Editorial: Early vs Late Renal Replacement Therapy
It’s JAMA vs NEJM and Early vs Late Renal Replacement Therapy (RRT)! And yet the conclusions are conflicting. How can we make sense of this?
In one of our first TBL blog editorials, I shall try to explain some of the differences and decide how to apply this evidence to our patients.
- AKIKI. Gaudry et al. NEJM 2016; published first online. doi:10.1056/NEJMoa160317
- ELAIN. Zarbock et al. JAMA 2016; 315(20):2190-2199. doi:10.1001/jama.2016.5828
The TBL Summaries:
Firstly, here’s a detailed but highly informative comparison table created by Dave Slessor:
What was the theory and hypothesis?
I think this is a key difference.
The AKIKI authors note that observational and indirect data suggest that there may be survival benefit or harm from early RRT – true equipoise. They formed a hypothesis that delayed RRT would confer an absolute survival benefit of at least 15%.
In contrast, the ELAIN authors note evidence from various observational studies and formed a hypothesis that early RRT would confer an absolute survival benefit of 18%.
Although the null hypotheses are the same, it does change how you should appraise the power calculations and subsequent statistics.
Who did they study?
As highlighted in Dave’s table, AKIKI was primarily studying medical patients in multiple centres with sepsis (SOFA scores ~11) whilst ELAIN was studying surgical patients in one centre (SOFA scores ~16). Segun pointed out that the pathophysiology between these two cohorts is probably different.
- Surgical patients: possibly reduced renal blood flow related with stress response pathophysiology
- Medical patients: possibly increased renal blood flow with significant immune complex / toxaemia
What did they study?
Timing of RRT
Both trials defined criteria for the early intervention: these differed slightly such that ELAIN was really early (KDIGO stage 2) and AKIKI was just early (KDIGO stage 3).
The control groups were slightly different too: the ELAIN trial used KDIGO stage 3 (85% patients) or metabolic derangement (15% patients) as the indication for RRT, but the AKIKI trial used metabolic derangement only. This means that the control group in ELAIN was actually a very similar treatment to the AKIKI intervention group.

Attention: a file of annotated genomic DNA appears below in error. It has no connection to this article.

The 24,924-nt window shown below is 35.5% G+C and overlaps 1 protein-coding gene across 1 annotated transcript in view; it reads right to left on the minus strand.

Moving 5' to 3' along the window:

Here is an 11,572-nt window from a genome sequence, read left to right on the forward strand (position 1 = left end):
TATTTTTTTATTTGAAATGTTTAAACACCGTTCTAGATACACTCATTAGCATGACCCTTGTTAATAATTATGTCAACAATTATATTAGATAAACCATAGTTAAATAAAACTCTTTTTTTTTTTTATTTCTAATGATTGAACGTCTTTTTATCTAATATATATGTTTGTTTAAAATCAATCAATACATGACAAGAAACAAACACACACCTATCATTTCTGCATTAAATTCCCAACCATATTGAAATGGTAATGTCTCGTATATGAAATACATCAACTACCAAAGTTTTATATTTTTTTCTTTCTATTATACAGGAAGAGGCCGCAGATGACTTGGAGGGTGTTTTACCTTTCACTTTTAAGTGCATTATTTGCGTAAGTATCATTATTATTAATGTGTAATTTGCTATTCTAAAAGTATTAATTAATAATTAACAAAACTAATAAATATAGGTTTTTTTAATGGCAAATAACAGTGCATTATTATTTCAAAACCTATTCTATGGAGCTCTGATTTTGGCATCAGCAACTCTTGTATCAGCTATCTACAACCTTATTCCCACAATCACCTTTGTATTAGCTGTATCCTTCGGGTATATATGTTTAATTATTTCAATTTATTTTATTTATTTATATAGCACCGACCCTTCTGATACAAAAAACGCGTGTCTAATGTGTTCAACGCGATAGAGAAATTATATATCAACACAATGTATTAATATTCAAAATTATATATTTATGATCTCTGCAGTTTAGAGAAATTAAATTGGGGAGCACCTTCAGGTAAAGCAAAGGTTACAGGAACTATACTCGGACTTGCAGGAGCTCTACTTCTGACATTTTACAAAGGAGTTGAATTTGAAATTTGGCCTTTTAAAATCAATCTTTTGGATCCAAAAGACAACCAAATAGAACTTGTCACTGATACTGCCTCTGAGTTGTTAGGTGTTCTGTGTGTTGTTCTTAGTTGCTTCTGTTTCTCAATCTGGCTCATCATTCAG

So ELAIN was really early vs early and AKIKI was early vs conventional.
Delivery of RRT
AKIKI allowed unblinded clinicians to go ahead with whatever mode of RRT they wanted, at whatever dosage. This was mixed intermittent and / or continuous RRT for a median of 4 days. Given that intermittent mode RRT was used extensively, it may be difficult to extrapolate the findings to some Intensive Care Units where continuous mode RRT is used almost exclusively. The exact modalities and dosages delivered were not published. Only 51% of the delayed group actually received RRT.
In contrast, ELAIN defined the RRT modality and dose: continuous vena-venous haemodiafiltration (CVVHDF) at 30 ml/kg/hr with 100% pre-dilution and 1:1 dialysate to replacement fluid. 91% of the delayed group received RRT – a much higher proportion than the AKIKI trial’s delayed group.
How valid are the results?
Both trials provided appropriate screening, selection, randomisation and allocation concealment – these all minimise bias and increase the internal validity of the results.
The lack of defined RRT modality in AKIKI and the lack of blinding (which is unavoidable for pragmatic reasons) may have introduced ascertainment bias: clinicians may have treated one group more favourably in unmeasured ways. This usually exaggerates the measured effect in favour of the primary hypothesis.
The AKIKI trial was powered at 90% and defined a significance level of 5%. The ELAIN trial was powered at 80% with the same significance level. I’ll explain the relevance of this below.
I believe that the potential biases are small in both trials and the internal validity is good enough to accept their results.
What are the result?
The AKIKI trial failed to reject their null hypothesis. The hazard ratio of death at day 60 was 1.03 (95% CI 0.82 to 1.29; p-value = 0.79). Since the 95% CI crosses 1.0, it cannot be concluded that the delayed initiation strategy was better or worse than the early initiation strategy. Given the 90% power of this trial, there is a 10% chance that not rejecting the null hypothesis is wrong.
The ELAIN trial did demonstrate a statistical difference such that the authors rejected their null hypothesis. The hazard ratio of death at day 90 was 0.66 in favour of the early initiation strategy (95% CI 0.45 to 0.97; p-value = 0.03). Another way of phrasing this is that the absolute risk reduction (ARR) was 15.5%, so the number-needed-to-treat to save one patient (NNT) is 7. Again, given the 5% significance level, there is a 5% probability that rejecting the null hypothesis is wrong.
Although the ELAIN trial demonstrated a statistically significant outcome, given the fragility index is just 3 and it is a single centre trial, it is quite likely that a repeat of the trial at another or multiple sites may not find an effect size of the same magnitude.
Can we make sense of it all?
So back to the problem… how can AKIKI conclude that there is no difference whilst ELAIN concludes there is?
I hope I have described how the trials were studying different populations with slightly different interventions on the basis of completely opposing hypotheses. Consequently I think both trials have the correct answer but the questions are different.
- AKIKI: In sick patients that are medical or surgical with sepsis, then I don’t know if early or delayed RRT is the right therapy.
- ELAIN: In really sick patients on a surgical intensive care unit, then I cautiously think very early CVVHDF is the right therapy.